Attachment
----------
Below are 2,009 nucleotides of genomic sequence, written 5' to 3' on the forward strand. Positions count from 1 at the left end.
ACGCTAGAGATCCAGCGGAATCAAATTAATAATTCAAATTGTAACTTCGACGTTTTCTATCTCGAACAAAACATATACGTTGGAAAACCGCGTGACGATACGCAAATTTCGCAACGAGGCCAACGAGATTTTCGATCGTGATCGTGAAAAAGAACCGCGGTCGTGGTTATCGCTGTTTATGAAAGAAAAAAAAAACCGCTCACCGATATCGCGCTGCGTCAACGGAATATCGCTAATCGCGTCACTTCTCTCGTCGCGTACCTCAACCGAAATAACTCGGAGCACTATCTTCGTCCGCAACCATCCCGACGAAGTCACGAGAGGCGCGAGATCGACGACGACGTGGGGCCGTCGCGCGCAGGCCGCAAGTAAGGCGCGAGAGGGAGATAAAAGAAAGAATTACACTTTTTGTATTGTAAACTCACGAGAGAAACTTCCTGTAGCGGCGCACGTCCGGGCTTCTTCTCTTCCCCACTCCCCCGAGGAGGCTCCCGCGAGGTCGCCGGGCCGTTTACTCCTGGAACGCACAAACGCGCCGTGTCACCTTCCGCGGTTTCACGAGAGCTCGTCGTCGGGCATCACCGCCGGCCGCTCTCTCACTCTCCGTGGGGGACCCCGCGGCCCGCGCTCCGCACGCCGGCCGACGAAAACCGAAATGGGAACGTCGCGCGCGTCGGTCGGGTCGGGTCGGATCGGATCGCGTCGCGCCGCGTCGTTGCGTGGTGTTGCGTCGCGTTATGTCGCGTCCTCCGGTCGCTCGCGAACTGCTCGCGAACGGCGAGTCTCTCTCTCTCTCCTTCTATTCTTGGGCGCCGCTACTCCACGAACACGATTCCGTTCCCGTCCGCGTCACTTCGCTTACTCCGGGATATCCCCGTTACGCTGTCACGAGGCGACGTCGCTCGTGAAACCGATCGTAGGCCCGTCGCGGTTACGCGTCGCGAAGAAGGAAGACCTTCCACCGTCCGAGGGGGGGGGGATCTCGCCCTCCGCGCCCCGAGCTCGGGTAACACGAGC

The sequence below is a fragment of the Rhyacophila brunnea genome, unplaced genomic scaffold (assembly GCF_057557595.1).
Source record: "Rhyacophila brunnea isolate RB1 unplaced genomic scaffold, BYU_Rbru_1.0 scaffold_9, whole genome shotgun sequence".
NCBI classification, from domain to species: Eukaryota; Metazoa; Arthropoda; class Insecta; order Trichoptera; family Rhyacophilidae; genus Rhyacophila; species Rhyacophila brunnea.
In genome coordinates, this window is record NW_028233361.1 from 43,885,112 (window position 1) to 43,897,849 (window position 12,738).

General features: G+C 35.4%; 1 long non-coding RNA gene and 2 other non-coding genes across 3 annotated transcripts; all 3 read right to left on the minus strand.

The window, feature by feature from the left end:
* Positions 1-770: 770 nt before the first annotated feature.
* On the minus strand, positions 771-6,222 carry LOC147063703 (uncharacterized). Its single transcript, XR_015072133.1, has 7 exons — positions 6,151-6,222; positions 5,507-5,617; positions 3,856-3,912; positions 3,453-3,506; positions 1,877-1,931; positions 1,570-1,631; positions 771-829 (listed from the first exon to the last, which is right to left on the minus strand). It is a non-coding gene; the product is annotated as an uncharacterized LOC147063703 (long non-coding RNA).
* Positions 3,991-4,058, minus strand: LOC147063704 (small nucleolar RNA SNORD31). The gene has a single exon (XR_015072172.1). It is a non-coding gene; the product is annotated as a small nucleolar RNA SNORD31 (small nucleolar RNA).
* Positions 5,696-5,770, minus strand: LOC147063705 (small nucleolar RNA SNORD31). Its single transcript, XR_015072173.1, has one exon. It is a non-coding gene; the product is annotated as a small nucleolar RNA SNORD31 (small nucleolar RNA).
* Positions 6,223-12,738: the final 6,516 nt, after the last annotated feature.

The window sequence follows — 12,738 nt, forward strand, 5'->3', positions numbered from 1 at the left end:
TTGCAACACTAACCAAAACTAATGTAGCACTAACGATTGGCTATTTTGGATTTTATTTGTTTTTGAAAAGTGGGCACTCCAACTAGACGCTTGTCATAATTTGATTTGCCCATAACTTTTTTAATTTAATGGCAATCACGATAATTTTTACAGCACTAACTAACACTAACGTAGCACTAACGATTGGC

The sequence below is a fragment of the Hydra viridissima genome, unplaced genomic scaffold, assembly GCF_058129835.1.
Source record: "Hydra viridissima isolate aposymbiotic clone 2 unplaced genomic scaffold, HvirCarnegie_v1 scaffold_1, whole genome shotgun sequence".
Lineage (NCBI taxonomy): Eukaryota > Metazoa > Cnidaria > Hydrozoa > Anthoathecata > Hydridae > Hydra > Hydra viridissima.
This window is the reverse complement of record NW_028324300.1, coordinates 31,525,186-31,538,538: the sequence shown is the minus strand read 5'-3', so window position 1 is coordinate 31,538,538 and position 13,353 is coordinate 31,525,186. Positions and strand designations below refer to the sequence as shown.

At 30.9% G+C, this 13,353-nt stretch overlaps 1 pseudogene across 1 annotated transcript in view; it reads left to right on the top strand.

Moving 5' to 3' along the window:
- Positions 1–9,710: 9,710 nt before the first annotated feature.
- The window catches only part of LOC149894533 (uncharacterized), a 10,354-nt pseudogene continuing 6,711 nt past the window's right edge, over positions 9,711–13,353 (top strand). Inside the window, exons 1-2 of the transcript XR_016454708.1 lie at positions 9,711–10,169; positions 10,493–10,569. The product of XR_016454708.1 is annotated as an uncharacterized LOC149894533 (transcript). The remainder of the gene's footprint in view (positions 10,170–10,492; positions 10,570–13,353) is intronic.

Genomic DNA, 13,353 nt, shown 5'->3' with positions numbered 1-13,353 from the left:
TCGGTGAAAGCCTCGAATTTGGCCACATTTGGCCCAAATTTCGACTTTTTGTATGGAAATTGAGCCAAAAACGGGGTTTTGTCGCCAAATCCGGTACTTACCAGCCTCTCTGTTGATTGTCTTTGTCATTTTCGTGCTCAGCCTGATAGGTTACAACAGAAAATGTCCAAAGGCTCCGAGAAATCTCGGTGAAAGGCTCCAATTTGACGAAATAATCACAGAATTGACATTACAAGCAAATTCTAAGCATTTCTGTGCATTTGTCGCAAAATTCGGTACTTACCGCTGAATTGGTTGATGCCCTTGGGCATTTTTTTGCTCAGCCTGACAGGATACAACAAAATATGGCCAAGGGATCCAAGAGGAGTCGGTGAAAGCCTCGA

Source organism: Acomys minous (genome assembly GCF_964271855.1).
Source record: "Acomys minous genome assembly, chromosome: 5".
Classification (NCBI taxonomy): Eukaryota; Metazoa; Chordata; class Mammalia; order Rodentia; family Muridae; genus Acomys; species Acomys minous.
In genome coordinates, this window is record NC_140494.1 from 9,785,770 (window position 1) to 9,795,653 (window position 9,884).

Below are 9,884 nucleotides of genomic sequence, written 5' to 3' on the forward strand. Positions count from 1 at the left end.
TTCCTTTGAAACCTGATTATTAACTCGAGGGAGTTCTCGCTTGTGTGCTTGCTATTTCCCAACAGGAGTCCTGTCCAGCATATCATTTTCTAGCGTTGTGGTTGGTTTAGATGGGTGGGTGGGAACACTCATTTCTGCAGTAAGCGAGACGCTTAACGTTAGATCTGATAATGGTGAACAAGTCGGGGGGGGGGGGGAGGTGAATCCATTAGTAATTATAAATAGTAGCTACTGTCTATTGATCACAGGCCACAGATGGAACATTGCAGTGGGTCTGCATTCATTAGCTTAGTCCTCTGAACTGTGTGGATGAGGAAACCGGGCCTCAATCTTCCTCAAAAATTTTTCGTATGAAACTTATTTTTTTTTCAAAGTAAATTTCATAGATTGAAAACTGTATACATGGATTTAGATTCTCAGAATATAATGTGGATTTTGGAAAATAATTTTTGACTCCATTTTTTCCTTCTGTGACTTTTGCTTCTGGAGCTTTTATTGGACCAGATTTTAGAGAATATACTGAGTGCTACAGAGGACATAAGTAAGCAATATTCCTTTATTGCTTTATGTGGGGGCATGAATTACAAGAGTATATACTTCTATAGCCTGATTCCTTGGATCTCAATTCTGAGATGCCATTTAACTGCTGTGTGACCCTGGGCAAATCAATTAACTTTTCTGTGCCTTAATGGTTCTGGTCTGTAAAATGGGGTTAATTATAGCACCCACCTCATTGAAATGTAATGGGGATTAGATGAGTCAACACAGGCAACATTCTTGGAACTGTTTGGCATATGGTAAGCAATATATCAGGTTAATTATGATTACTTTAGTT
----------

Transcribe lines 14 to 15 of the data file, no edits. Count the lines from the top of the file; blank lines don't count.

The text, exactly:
The window sequence follows — 12,738 nt, forward strand, 5'->3', positions numbered from 1 at the left end:
TTGCAACACTAACCAAAACTAATGTAGCACTAACGATTGGCTATTTTGGATTTTATTTGTTTTTGAAAAGTGGGCACTCCAACTAGACGCTTGTCATAATTTGATTTGCCCATAACTTTTTTAATTTAATGGCAATCACGATAATTTTTACAGCACTAACTAACACTAACGTAGCACTAACGATTGGC